Wireless has been through several generations, some of which are now well and truly dead. WEP encryption, once the critical protection for wireless networks, is known to be compromisable, and thus is abandoned today. Hardware devices that only implemented WEP are effectively junk. Devices with physical Ethernet socket have not suffered so – the trusty RJ45 100 base TX CSMACD works as well today as it did 20 years ago.

We’ll see people opt to use wireless for video delivery within homes for short term savings, the aggressive rate of change on encryption and signalling standards for wireless networks will find many wireless-only devices become redundant before their time. We expect to get 10 – 20 years from a TV (its often an expensive item), but should WPA2 get compromised, then those hosts are vulnerable. We’ve already seen this with the KRACK vulnerability, and those vendors that did not patch their firmwares are probably vulnerable (both the Access Point and clients need patches to address KRACK for WPA2).

Of course, the interactions that your TV makes over whatever connection should indeed be over an encrypted transport, but even the encryption that uses – the key lengths, signature algorithms, all will be refreshed and strengthened over time.  In the last 5 years we’ve seen web site certificates change in key length (1024 -> 2048 bit), signatures for asserting a chain-of-trust from a certificate authority move from what was MD5 to SHA1 to SHA256, the bulk encryption algorithms move from RC4 to AES128 to AES256 to Elliptical Curve algorithms, and message digest checksums from MD5 to SHA1, to SHA256, and not SHA384. Each of these changes needs to be applied to the software in your appliances for them to maintain the security you expect to be there.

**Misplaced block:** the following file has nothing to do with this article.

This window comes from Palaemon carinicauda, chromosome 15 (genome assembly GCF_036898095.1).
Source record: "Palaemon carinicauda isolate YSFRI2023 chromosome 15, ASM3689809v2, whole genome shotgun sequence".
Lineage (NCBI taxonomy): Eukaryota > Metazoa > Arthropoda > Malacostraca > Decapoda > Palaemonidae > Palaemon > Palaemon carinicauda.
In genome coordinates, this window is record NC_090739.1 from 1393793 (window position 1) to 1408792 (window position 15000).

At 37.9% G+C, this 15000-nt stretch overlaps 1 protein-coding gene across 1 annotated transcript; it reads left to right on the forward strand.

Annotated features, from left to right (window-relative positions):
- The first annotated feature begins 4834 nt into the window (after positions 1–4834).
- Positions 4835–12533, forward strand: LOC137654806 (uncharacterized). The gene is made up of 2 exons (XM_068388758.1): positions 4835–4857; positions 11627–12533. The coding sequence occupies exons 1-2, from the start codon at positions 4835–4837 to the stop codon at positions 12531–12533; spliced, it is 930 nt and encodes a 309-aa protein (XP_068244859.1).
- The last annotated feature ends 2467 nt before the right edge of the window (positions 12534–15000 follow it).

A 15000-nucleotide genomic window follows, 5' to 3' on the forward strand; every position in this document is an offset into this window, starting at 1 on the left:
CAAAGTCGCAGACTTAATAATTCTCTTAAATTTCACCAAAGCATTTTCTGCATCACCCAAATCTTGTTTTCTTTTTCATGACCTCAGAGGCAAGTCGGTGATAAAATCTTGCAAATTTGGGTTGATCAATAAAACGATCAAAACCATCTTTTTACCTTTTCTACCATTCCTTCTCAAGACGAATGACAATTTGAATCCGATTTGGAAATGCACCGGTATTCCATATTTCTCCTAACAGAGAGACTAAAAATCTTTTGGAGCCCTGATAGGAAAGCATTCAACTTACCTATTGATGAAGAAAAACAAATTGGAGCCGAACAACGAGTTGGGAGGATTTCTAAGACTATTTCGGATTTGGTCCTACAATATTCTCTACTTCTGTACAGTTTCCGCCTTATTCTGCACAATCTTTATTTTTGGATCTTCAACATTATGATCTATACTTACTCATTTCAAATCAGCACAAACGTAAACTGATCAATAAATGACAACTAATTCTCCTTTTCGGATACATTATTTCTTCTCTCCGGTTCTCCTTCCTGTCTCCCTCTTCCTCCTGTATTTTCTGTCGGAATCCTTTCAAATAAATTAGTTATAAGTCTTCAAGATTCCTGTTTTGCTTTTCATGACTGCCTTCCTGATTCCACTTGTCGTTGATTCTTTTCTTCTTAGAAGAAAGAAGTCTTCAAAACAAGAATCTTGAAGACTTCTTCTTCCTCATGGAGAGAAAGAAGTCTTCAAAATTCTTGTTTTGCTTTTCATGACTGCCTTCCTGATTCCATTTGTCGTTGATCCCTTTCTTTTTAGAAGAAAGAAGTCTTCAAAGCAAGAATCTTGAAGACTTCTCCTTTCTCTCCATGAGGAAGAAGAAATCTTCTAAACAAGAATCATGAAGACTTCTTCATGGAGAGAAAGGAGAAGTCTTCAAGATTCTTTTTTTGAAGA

Many manufacturers won’t bother updating this on their already-shipped units; the disposable consumer sales cycle continues unabated and effectively is helped by these changes, and customers barely make any mention of the trouble of having to replace these items.

But as we move to IP delivery of video content, we also move to more of a video-on-demand world, and away from a time-of-broadcast (playout) world where all consumers – the audience in a broadcast area – would all get the same content at the same time.

30 years ago, when I was at school, the talk in the playground was of the latest episode of some show: MacGuyver, Airwolf, The A-Team, comedies like ‘Allo ‘Allo, The D-Generation, The Comedy Company, etc. With only a few select channels to choose from (3 where I was), your peers likely saw the same content at the same time, making for a shared experience that you wove into the daily fabric of society.

Shows with catch phrases became common place, and everyone knew them. Mark Mitchell gave Australia the “Couple o’ days, Beautiful”, and everyone knew the setting and connotation.

As we move to a VOD, subscription based scenarios, this disappears. Shows on one subscription service are not on others, or appear at different times. Subscription services cross local boundaries in a way that broadcast spectrum could never do with the limitation of transmitter power. People watch content at different times, in different months, from different countries (despite the continued attempt for geo-blocking). The social background noise of modern society is changed, disjointed.

I suspect that in the next decade, broadcast TV will disintegrate. Advertising spend will continue to shift to product placement in original content, and customised pre- and mid-roll ad insertion, customised to the view, tracked and targeted.

As broadcast TV declines, it heavily modifies the stalwart of most TV stations: TV news. While news has been available form multiple media sources, local broadcast TV news was always curated to somewhat balance local, national and global current affairs. If all journalism production costs the same, then stories filed that can be replayed in multiple territories have more value per second, and the decline of local stories.

I’ve watched local news for decades, paying attention to their mix of slow news days stories (car through a fence, cat up a tree) and more interesting ones (state general or by election results, perhaps investigative journalism – but that’s on the decline). Its even interesting to sometimes see the format of content being padded out with in-content extended adverts for news clips that are scheduled later, the tweaks to the lower thirds straps, even the background animations that engage the reader in subtle ways. These things often annoy me at how much they con the audience’s emotional engagement with a story. One local broadcast TV channel has a habit of applying a cinematic dust/sparkle video filter to most human-interest stories (cat up tree). They’ve played games with putting weather forecasts showing MIN (overnight) and MAX (daytime) temperatures on top of each other, and then sometimes MAX (daytime) on top of MIN.